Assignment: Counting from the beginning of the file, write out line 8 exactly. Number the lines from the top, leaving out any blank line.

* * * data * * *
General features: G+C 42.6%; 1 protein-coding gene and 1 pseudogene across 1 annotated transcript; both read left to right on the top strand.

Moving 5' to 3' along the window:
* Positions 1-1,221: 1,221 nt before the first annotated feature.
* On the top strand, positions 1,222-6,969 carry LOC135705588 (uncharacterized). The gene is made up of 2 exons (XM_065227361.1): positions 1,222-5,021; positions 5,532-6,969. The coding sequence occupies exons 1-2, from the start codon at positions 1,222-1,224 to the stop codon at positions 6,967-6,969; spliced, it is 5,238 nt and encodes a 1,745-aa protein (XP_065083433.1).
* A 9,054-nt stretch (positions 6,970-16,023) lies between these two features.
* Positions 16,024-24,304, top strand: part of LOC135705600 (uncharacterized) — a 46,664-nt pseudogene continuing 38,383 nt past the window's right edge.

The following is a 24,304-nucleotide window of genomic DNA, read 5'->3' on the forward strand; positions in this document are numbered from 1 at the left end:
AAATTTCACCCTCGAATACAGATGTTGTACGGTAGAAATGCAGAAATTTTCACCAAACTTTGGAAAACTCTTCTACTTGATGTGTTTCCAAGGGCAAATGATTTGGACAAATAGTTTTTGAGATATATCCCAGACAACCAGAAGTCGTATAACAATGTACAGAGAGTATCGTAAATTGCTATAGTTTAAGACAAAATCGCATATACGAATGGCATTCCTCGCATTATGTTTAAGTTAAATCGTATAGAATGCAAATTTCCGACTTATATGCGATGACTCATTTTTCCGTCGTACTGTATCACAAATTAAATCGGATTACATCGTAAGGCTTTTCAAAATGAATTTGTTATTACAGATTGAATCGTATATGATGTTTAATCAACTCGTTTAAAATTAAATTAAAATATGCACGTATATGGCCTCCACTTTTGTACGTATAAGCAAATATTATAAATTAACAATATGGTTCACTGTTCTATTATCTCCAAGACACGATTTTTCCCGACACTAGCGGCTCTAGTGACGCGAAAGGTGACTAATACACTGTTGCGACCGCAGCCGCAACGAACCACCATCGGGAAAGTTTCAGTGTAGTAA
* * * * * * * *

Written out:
AAATTTCACCCTCGAATACAGATGTTGTACGGTAGAAATGCAGAAATTTTCACCAAACTTTGGAAAACTCTTCTACTTGATGTGTTTCCAAGGGCAAATGATTTGGACAAATAGTTTTTGAGATATATCCCAGACAACCAGAAGTCGTATAACAATGTACAGAGAGTATCGTAAATTGCTATAGTTTAAGACAAAATCGCATATACGAATGGCATTCCTCGCATTATGTTTAAGTTAAATCGTATAGAATGCAAATTTCCGACTTATATGCGATGACTCATTTTTCCGTCGTACTGTATCACAAATTAAATCGGATTACATCGTAAGGCTTTTCAAAATGAATTTGTTATTACAGATTGAATCGTATATGATGTTTAATCAACTCGTTTAAAATTAAATTAAAATATGCACGTATATGGCCTCCACTTTTGTACGTATAAGCAAATATTATAAATTAACAATATGGTTCACTGTTCTATTATCTCCAAGACACGATTTTTCCCGACACTAGCGGCTCTAGTGACGCGAAAGGTGACTAATACACTGTTGCGACCGCAGCCGCAACGAACCACCATCGGGAAAGTTTCAGTGTAGTAA